Tuesday, 11 November 2008

A Perception of the Present from a Piston Perspective

It's been over a week now since Allen Iverson was traded from the Denver nuggets, swapped with Chauncey Billups of the Detroit pistons. It is still very early days, and alot of people are over-analysing AI's first two games. In the last seven days, I've heard pistons fans say "2009 NBA champions!", "LeBron is coming to the Detroit!" and "we won't make the playoffs this year", this all after two games. People are jumping to conclusions far too soon with no sustainable proof or evidence to back up their case.

When Iverson arrived in Toronto on Wednesday, he was exhausted. He was then expected to start at the most important position on the floor leading a team built around chemistry who just lost their captain and court leader. The team then had to get back to Detroit to play against the current nba champions and best defense in the league within two days. Did you honestly expect that to end well?

The nba schedule has gifted Detroit with an impeccably timed west coast road trip, including Golden state, Phoenix and the L.A. lakers. Rodney Stuckey didn't make the flight with the rest of the team, putting Iverson as the consistent point guard for the trip. Any long term effects of the AI move shouldn't be judged until at least a month into the trade.
However, one big problem I do have with the currrent squad is their prevention of penetration. Friday night Harris got to the rim with ease, possibly because of Iverson's fatigue, or perhaps just his regular defensive principles. I love Iverson's attitude, but I dislike his mindset. To find success in this game, the heart has to go in at the defensive end first, placing offense as a second priority. Iverson certaintly has the speed, and should be athletically capable of staying in front of his man, it's just a case of his effort. We hear so much about his heart but until he learns to lock down his man, I will continue to doubt just how much AI wants it. Despite this, I have previously mentioned, it is still too early to pass concrete judgement on Iverson in Detroit, so I won't continue the argument on Iverson's defense until we can witness more evidence.

I have a serious bone to pick with Rasheed Wallace. I actually wish he didn't have the range which he does, then maybe we could see him physically work down low for his points, and play as a genuine big man. When the three is falling for him, it's fantastic, when it isn't, he becomes a cancer. The potential of Wallace's career is (was) phenominal, he has already achieved enough to be called a success, however it is possible for him to of accomplished so much more if it weren't for his paint allergy and charismatic yet dangerously unstable attitude.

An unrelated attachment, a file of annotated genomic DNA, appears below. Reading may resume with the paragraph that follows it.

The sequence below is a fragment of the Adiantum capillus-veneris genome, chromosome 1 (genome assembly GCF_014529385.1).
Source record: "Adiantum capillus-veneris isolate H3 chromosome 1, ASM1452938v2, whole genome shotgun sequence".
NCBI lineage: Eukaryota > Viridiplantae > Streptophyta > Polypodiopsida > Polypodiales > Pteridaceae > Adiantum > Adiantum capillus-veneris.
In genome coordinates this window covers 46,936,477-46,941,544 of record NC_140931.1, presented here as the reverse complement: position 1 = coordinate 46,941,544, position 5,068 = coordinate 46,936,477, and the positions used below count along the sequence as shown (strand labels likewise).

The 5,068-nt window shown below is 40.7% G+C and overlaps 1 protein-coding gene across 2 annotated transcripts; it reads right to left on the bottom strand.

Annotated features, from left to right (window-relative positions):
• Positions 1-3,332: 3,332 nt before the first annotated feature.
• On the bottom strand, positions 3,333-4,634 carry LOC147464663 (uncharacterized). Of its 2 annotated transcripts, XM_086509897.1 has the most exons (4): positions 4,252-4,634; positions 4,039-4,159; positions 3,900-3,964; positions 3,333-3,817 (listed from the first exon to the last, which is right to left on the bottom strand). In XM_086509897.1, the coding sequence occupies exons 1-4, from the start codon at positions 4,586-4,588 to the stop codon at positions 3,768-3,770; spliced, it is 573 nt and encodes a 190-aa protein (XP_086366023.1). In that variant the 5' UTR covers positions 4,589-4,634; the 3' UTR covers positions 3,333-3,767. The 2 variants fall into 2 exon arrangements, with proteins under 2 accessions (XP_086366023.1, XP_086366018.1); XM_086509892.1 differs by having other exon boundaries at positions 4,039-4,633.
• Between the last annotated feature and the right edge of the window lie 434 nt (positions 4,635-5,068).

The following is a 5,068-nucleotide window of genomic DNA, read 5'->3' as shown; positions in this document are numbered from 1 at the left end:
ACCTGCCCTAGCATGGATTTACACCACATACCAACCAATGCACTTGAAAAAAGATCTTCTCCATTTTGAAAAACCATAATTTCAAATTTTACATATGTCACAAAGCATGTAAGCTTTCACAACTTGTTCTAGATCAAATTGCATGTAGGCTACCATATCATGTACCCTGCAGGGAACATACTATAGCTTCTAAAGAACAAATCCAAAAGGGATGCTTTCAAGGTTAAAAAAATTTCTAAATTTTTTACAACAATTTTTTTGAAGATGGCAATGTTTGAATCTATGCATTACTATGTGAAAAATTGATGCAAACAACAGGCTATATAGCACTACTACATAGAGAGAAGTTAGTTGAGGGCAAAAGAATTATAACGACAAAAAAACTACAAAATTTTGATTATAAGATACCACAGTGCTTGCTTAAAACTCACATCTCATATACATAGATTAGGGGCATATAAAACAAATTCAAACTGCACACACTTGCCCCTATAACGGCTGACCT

The fact of the matter is, an nba championship cannot be won without a legitamate post player. Aside from Jordan's bulls, no nba team has won a championship over the past decade without a dominant big man. The spurs of '99 had the admiral, the lakers aquired Shaq and won three straight championships, one more when he left for Miami. Duncan led the spurs to the '03, '05 and '07 championships and Garnett was the foundation of the celtics' title last year. The 2004 pistons seem to be the only team to break the chain, and they still obeyed the guidlines more or less, going all the way thanks to all round intimidating defense, particulary that down low from Wallace and Wallace. Back then a guard would fear a drive into the paint, aware that an invasion of big Ben's territory would end in a painful and humiliating rejection.

In my opinion, Joe Dumars is the best GM in the NBA. I can't recall one mistake since the 2003 draft, and even without the Darko pick the pistons may never of traded for a then-hungry Sheed. Since the pistons took possession of Iverson's $21 million expiring salary, the names of alot of free agents have been thrown about, Boozer, Bosh and Stoudemire to name a few. I have doubts about how realistic the aquisition of these players are, however I do believe the pursuit of one of these may well be the long term motive in making the Iverson move.

The pistons now have a number of options. The current team is so versatile, with so many ways to break down a defense, perhaps a reason for Dumars to make the unlikely move of resigning AI at the end of this year, Iverson has already said he would take a pay cut for a shot at the championship. However, this could affect the growth of talented yet still developing Rodney Stuckey, indicating Iverson will most likely not return to the D. If Joe allows both Iverson and Wallace's contracts to expire, he then has a ridiculous amount of money to spend on a temptingly tasty free agent market. The core of the pistons is slowly but surely aging, and we may find out tommorow another move has been made, finding a whole new face in the D (Kaman's on the market, very unlikely but worth noting).

Joe Dumars knows what he's doing, any pistons fan with genuine knowledge of their team knows this. He's made risks in the past, and has most certaintly sampled the benefits of them. The future of Detroit is very unpredictable, with a lot of big decisions to be made, but as long as Dumars is in the driving seat, pistons fans have nothing to worry about.

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